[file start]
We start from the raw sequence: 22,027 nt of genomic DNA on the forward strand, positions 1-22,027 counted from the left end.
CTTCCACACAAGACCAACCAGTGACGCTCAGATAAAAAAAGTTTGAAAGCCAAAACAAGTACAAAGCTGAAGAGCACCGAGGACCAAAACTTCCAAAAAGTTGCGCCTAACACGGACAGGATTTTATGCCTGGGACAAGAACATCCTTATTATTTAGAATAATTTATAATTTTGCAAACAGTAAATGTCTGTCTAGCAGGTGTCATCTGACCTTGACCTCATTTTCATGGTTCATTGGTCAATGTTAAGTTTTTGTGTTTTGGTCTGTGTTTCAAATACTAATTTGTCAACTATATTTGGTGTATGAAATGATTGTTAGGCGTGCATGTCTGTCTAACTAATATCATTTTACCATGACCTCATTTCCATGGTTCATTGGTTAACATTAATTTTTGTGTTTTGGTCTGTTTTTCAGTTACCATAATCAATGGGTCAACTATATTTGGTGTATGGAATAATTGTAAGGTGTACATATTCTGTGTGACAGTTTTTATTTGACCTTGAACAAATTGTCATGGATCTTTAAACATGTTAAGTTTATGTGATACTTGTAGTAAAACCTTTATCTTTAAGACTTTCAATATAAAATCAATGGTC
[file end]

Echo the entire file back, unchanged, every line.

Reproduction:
We start from the raw sequence: 22,027 nt of genomic DNA on the forward strand, positions 1-22,027 counted from the left end.
CTTCCACACAAGACCAACCAGTGACGCTCAGATAAAAAAAGTTTGAAAGCCAAAACAAGTACAAAGCTGAAGAGCACCGAGGACCAAAACTTCCAAAAAGTTGCGCCTAACACGGACAGGATTTTATGCCTGGGACAAGAACATCCTTATTATTTAGAATAATTTATAATTTTGCAAACAGTAAATGTCTGTCTAGCAGGTGTCATCTGACCTTGACCTCATTTTCATGGTTCATTGGTCAATGTTAAGTTTTTGTGTTTTGGTCTGTGTTTCAAATACTAATTTGTCAACTATATTTGGTGTATGAAATGATTGTTAGGCGTGCATGTCTGTCTAACTAATATCATTTTACCATGACCTCATTTCCATGGTTCATTGGTTAACATTAATTTTTGTGTTTTGGTCTGTTTTTCAGTTACCATAATCAATGGGTCAACTATATTTGGTGTATGGAATAATTGTAAGGTGTACATATTCTGTGTGACAGTTTTTATTTGACCTTGAACAAATTGTCATGGATCTTTAAACATGTTAAGTTTATGTGATACTTGTAGTAAAACCTTTATCTTTAAGACTTTCAATATAAAATCAATGGTC